With more workers being remote and more applications being cloud-based then forcing traffic to go into your corporate network so you can add some security only serves to increase cost and complexity.

These strategies as well as MFA and least privileged access aren’t exactly saving our bacon. I’m not suggesting you don’t need to invest in these areas, these are table stakes. What I am suggesting is that these need some extra whizbang added on top…the icing on the cake!

That’s why in 2017 our Adobe ZEN strategy was to consider the device and its identity and posture critical in our defense in depth approach.

New strategies that work

Whizbang you say? What is whizbang? Well, being Scottish I’m a huge Craig Ferguson fan, so Google him, then watch, learn and laugh.

For me it’s a little icing on the security cake, here’s what I consider the new table stakes:

  1. Device Registration – Imagine I told you my username and password and just for fun agreed to hit the MFA accept. Oh wait, or the bad actor bought your credentials and performed an MFA fatigue attack… either way. By registering the device it means no one can login as you unless they are on a device you previously registered. This removes the ability for a bad actor to access your cloud services or gain network access via the VPN on your behalf.
  2. Device Posture – Enabling the ability to enforce a minimum security posture is huge, especially for devices you don’t manage like BYOD or 3rd party vendors. This means we can require things like disk encryption, latest OS and patches, and an approved set of applications (like an EDR solution). If a device doesn’t meet the posture then they aren’t given access to the application or service.
  3. Removing VPN access – Sorry network security folks, but VPNs are not good for security. The model is usually to enable full network access which means your device can now access all the devices in the corporate network. Another flaw is enabling access at the network level increases the cost of operation, including having to manage IP tables that are complex and not intuitive. The better strategy is to publish applications to the web which uses the same directory-based access controls and does not allow unfettered access to your corporate network.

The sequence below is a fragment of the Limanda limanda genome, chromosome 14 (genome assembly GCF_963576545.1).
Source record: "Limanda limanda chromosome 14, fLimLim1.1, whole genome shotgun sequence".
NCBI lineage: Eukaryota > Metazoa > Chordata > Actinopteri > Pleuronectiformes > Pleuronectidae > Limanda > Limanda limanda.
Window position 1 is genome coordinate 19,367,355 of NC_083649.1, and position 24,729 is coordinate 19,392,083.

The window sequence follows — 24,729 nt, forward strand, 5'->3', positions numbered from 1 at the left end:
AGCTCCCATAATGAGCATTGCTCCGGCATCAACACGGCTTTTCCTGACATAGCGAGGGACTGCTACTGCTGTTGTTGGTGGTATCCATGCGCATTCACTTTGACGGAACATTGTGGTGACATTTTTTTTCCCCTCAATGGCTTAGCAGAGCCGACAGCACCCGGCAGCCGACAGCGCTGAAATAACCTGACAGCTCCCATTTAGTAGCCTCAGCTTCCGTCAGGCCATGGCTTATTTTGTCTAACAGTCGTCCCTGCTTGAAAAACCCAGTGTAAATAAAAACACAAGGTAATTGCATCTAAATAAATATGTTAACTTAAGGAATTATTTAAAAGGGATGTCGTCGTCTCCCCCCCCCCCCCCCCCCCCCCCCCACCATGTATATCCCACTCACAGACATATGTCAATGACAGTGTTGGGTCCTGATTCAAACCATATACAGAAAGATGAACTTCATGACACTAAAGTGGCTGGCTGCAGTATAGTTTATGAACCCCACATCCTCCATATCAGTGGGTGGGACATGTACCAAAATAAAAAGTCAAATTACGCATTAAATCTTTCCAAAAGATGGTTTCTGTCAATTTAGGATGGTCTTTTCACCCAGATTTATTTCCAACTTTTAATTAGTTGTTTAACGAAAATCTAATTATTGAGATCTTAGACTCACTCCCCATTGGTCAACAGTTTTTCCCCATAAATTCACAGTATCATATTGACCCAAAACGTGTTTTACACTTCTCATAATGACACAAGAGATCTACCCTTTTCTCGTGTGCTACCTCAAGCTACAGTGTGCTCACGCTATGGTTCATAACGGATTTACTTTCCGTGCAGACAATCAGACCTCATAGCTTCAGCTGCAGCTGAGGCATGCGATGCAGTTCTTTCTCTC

4. DNS/URL filtering – Leveraging a threat feed enables us to turn your endpoint into an edge security device. Preventing a user from clicking on a URL that takes them to a malicious site or downloading malware is a game changer. Everyday our users click links and visit sites, it’s like we’re playing Russian Roulette…


The reality is we are all under attack, the basics help and it’s clear that user and device identity is on the front line of the battle. We’ve evolved from the big security battle being a network-level game to the network being anyone’s network and no longer a trust boundary.

The result being is if we are to apply trusted policies and controls that protect our workforce and data it needs to be simple. The one thing all data should have in common, and is within your control, is the authentication mechanism. So, adjust that workflow to include all the device trust whizbang I mentioned above.

If you’re still struggling then drop us a line; Banyan Security is here to help…

author avatar
Den Jones